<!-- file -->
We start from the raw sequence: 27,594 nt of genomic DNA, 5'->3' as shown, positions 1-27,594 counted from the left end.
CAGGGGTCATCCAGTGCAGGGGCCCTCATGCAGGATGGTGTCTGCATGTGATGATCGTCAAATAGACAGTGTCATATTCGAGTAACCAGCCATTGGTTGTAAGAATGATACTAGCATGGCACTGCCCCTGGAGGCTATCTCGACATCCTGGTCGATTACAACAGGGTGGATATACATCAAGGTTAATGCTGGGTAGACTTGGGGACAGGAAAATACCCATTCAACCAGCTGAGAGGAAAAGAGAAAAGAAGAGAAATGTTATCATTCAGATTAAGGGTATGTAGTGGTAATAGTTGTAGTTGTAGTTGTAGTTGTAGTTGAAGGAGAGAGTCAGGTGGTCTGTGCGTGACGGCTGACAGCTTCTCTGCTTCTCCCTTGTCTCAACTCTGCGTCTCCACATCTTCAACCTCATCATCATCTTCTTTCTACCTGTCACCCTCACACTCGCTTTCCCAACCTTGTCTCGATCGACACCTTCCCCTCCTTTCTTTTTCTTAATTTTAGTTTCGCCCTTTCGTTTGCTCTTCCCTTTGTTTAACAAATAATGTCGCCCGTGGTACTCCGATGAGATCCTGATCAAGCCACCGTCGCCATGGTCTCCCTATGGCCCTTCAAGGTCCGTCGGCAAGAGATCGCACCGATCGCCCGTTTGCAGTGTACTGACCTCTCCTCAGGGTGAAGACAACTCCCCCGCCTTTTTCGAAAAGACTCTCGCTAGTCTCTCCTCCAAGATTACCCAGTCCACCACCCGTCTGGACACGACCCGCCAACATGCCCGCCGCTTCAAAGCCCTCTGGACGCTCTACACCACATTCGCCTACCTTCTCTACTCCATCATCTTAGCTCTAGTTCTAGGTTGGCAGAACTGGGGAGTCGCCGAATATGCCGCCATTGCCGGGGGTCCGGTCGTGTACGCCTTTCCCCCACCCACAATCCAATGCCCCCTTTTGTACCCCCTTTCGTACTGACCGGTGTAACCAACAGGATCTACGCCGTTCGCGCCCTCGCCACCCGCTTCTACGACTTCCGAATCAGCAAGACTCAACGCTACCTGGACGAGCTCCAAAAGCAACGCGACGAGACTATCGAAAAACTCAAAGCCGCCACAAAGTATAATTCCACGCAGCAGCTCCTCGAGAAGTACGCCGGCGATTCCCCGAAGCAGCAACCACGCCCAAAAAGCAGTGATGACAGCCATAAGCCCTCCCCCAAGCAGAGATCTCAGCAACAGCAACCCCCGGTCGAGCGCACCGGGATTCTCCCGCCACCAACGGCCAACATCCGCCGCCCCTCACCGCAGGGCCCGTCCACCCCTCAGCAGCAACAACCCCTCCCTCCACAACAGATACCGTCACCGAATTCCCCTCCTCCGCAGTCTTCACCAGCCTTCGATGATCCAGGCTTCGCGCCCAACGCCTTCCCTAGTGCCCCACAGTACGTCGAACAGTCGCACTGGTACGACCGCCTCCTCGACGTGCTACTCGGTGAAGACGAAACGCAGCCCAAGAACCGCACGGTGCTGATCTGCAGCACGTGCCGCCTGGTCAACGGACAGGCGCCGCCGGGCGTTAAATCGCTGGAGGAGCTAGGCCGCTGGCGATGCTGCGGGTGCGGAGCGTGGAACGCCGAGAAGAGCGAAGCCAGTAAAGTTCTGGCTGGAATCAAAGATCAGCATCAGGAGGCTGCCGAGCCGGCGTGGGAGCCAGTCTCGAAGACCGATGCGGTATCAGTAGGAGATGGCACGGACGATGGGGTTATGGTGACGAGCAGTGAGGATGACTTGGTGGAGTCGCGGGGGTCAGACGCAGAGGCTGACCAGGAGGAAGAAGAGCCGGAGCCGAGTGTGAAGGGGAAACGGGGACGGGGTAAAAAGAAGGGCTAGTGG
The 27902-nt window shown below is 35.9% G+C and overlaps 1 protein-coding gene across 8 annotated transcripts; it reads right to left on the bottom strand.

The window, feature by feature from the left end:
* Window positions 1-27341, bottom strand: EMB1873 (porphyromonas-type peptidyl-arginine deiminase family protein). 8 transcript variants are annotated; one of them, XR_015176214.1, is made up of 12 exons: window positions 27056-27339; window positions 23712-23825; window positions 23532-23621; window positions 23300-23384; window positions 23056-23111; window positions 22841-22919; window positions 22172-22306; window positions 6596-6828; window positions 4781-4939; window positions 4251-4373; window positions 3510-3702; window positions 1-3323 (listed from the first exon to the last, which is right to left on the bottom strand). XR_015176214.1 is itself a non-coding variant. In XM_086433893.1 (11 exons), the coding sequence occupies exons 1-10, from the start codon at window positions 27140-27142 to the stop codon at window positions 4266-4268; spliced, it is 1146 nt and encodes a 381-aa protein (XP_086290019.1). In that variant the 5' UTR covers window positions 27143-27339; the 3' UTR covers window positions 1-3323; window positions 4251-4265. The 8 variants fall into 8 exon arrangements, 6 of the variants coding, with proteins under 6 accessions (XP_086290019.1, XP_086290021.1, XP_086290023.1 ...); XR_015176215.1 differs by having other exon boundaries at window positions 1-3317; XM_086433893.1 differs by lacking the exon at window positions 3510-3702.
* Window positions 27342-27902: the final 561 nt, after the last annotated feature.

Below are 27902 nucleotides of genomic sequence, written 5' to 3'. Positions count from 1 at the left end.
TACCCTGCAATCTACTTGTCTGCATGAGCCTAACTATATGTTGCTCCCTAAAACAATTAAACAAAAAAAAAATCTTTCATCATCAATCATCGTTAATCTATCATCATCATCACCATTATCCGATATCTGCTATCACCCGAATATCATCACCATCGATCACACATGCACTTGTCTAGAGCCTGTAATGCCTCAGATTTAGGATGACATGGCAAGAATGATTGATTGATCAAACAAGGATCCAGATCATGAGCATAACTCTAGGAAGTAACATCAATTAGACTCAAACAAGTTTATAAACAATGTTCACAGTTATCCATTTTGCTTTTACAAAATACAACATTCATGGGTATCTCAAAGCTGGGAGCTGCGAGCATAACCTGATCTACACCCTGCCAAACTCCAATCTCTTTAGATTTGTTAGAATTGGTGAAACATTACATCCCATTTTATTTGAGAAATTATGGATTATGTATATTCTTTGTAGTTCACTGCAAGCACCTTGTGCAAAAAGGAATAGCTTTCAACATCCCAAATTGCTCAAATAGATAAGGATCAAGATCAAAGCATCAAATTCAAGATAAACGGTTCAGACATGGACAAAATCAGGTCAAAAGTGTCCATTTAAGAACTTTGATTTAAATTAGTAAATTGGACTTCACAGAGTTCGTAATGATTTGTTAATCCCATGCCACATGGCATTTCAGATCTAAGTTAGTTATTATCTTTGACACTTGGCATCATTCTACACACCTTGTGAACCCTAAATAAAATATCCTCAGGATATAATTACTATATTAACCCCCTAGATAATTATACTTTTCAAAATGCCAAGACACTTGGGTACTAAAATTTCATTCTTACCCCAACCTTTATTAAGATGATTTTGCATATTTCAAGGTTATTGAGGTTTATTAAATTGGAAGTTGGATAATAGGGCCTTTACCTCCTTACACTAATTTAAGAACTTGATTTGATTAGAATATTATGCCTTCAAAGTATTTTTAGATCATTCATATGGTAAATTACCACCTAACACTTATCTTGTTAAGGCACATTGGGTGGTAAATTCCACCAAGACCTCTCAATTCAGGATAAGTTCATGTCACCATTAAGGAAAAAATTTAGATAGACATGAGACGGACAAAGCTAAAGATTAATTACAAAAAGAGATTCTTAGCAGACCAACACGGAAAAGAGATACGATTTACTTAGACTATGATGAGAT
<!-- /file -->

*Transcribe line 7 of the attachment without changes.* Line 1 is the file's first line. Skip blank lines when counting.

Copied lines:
Below are 27902 nucleotides of genomic sequence, written 5' to 3'. Positions count from 1 at the left end.